Fashion · Useful Thing

A Minimalist Bathrobe Part 1: Making Plaid Work

robe_plan
Step one: make a plan

Now that I have a bathing suit that I don’t mind wearing to the gym, I turned my thoughts to making swimming at the gym easier.  When I do a swim, I have to carry a bag with a minimum of a towel, swimwear, shower shoes, bathing cap and toiletries. Ideally, I would have a bathrobe to come and go from the dressing area to the showers.  I never bring one, though, because the ones I have take up too much room in the bag.

Somewhere in my past, I picked up a few yards of soft double-faced cotton.  One side is plaid, the other stripe.  I realized that reversible fabrics don’t necessarily need facings or hemmed edges.  I could use bias tape or a densely stitched overcast to neaten the edges.

I took a pattern for a short, shawl collared robe I have already made and made some modifications. I eliminated the seam allowances and hem length on all of the outer edges.  The original sleeves were slightly puffed 3/4 length, which wasn’t what I wanted. I measured the front and back of the arm opening at the seamline and wrote the numbers on my pattern. Then I looked for a simple, full-length sleeve with the same measurements.  Luckily, the first one I tried was a very close match.  The belt didn’t need a pattern, since it was just a long rectangle.  Although it added a little extra bulk, I thought it was worth it to add patch pockets, a loop at the back of the neck, and belt carriers.

plaidlayout
Fabric pinned to itself and taped to mat. Pattern pieces aligned to match plaid at seams. Plaid sorted!

I knew if I wanted the finished product to look good, I would have to be careful about placing my pattern pieces. There are a few things I do that make this process much easier. Before even starting, I try to choose a symmetric plaid. I think about how I want the plaid to be arranged on the garment, then make the foldline on the stripe I want to run down the center back. I lay out the doubled fabric on a large, gridded cutting mat. If the fabric is slippery or hard to align, I use blue painter’s tape to keep it aligned to the grid.  To make sure the upper and lower edges stay aligned, I pin the bottom and top together on a prominent stripe every few inches or so. It probably goes without saying that I have pre-washed and ironed first. I carefully examine the plaid and make sure the stripes align to the cutting mat’s grid in several places.  They almost never do at first, but a little patience smoothing things out always pays off.  Then I arrange the pattern pieces so they line up on the sides. Commercial patterns almost always mark the waist, so that’s a convenient place to check alignment.  Otherwise, you can use notches to match a horizontal stripe. I usually start with any piece I want to go on the foldine.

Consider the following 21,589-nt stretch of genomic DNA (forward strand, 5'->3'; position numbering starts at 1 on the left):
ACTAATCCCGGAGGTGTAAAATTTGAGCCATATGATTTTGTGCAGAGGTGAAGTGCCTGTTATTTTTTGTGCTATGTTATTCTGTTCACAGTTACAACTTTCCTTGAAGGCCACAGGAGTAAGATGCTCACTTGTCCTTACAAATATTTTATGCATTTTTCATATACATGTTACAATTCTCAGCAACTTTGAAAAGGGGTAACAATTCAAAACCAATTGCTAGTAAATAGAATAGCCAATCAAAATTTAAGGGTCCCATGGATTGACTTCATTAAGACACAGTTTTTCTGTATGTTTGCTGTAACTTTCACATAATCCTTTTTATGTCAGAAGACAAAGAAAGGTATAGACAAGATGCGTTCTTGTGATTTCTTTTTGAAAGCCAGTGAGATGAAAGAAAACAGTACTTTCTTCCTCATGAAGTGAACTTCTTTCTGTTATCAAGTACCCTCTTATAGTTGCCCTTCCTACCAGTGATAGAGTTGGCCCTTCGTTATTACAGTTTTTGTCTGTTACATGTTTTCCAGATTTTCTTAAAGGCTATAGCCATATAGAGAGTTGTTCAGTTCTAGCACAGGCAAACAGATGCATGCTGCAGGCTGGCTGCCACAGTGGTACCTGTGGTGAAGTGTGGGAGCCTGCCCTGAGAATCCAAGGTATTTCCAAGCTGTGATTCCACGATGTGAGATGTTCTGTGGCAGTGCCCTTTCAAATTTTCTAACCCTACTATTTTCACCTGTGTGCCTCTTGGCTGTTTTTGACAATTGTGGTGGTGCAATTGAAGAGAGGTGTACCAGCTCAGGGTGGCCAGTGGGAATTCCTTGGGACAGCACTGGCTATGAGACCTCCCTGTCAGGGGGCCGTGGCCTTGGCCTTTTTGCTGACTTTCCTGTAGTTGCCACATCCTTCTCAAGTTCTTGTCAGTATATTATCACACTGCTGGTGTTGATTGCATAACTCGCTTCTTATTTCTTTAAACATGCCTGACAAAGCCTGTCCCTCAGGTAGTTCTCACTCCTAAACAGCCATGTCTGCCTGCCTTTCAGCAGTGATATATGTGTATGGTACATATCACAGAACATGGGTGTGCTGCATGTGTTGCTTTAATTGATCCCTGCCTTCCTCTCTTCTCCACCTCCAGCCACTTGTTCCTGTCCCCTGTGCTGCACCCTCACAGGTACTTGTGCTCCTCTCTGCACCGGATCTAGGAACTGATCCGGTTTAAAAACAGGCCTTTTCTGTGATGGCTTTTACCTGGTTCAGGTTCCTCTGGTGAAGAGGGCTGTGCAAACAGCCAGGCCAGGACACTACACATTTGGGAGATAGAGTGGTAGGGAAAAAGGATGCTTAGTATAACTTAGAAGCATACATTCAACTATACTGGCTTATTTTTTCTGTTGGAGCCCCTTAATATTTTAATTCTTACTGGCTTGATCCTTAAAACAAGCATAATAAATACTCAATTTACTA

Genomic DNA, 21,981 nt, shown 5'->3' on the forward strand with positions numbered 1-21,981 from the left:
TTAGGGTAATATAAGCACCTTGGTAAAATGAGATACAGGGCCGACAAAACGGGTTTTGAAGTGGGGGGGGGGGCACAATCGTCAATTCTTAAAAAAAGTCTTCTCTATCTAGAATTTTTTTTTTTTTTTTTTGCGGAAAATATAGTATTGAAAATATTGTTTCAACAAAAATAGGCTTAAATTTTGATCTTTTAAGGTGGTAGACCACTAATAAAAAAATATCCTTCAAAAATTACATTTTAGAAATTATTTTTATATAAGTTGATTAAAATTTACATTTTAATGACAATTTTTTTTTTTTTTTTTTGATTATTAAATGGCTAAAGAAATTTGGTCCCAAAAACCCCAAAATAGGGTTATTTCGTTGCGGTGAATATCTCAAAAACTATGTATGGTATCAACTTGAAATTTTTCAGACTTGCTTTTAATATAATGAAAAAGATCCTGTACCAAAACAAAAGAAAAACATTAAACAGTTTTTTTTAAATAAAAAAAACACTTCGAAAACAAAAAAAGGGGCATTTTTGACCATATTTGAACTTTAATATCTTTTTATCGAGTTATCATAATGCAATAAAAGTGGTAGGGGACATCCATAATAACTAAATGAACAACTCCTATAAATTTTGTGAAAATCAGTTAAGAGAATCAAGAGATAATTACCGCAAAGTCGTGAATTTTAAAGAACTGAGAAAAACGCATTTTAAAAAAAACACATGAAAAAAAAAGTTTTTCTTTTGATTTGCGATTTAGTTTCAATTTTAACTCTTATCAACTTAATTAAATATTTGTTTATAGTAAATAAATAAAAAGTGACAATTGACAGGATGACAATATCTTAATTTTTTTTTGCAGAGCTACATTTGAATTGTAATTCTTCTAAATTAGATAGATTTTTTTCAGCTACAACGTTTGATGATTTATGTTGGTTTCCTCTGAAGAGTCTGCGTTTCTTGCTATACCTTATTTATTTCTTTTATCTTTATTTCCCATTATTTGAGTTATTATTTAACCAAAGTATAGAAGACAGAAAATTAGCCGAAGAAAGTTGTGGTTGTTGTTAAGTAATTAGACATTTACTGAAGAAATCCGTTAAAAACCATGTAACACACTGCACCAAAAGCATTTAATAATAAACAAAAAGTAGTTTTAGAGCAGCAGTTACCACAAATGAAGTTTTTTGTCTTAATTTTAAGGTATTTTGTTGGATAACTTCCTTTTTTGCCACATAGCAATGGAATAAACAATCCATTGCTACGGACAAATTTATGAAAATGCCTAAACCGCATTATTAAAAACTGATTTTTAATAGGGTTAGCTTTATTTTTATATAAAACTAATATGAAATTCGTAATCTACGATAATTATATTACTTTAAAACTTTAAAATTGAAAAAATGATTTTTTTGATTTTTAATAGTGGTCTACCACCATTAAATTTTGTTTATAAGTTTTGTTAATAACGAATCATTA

After all of that, I cut the front and back. I decided where I wanted the patch pockets to go and cut squares in the right size, again being careful to match the plaid.

In the next post, I will be trying out different types of edge and seam finishes.  See you there!

 

4 thoughts on “A Minimalist Bathrobe Part 1: Making Plaid Work

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